Defendants further assert that their insistence on chromic acid with very low acid radical content is in accord with what a Westinghouse experimenter did and which was referred to by the Circuit Court of Appeals in the International Silver Case as showing that this experimenter "had not grasped the critical facts." It is doubtful whether the unsupported testimony of one witness as to the alleged Westinghouse return of impure chromic acid is sufficient proof. This alleged practise certainly did not occur until September, 1924, several months after Fink's date of invention and therefore was not in the prior art. In any event, the Circuit Court of Appeals in the International Silver Case did not distinguish the Fink invention from the Westinghouse experiments merely because of this alleged insistence on having pure chromic acid. If it had, the defendant in the International Silver Case would not have been held to be an infringer, because that defendant also specified that "the sulphate content" of its chromic acid "shall not exceed 1/10 of 1 per cent."

It is clear that defendants, as well as the chromium plating art generally, now know "the critical facts" and therefore use chromic acid as low in other acid radicals as possible, so that additions to the baths will have a minimum disturbing effect on the acid catalyst content.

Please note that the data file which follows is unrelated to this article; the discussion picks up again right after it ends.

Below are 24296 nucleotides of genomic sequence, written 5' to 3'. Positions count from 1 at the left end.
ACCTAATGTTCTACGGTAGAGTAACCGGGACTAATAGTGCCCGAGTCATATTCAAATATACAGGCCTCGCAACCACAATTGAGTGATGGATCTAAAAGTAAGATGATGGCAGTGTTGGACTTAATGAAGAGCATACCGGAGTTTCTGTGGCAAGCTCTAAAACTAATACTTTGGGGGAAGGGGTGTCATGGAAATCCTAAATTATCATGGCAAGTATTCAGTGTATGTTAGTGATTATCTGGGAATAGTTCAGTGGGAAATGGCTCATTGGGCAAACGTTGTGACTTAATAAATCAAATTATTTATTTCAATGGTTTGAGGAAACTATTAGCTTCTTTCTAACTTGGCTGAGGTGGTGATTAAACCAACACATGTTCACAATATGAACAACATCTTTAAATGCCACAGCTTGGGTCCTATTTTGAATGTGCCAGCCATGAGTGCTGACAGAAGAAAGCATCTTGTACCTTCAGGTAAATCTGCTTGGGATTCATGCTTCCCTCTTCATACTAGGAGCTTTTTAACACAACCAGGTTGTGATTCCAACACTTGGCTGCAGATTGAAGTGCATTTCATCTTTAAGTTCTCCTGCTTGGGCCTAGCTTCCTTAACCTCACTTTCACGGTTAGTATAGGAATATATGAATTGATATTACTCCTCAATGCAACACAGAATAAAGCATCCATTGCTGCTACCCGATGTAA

Defendants also assert that, starting their baths with chromium sulphate, they maintain them by controlling the chromium sulphate and not the SO4. While they do use chromium sulphate as a bath addition, it is clear that they use it merely as a source of SO4. That they sometimes use sulphuric acid instead of chromium sulphate shows this. In determining the amount of either chromium sulphate or sulphuric acid to be added, defendants utilize only the SO4 content of the analyzed bath as compared with its original SO4 content. While they calculate the amount of chromium sulphate which would contain the amount of SO4 present in the bath, the witnesses are in agreement that that does not determine the amount of chromium sulphate actually in the bath. Because of the presence of other substances with which the SO4 might combine, it becomes, as one witness testified, "quite a matter of speculation" to assign the SO4 among these different substances. Defendants' procedure is certainly quite different from that of the early Westinghouse chemist who really was attempting to determine the amount of chromium sulphate in his baths when the Westinghouse experimenters thought their chromium sulphate was the important thing.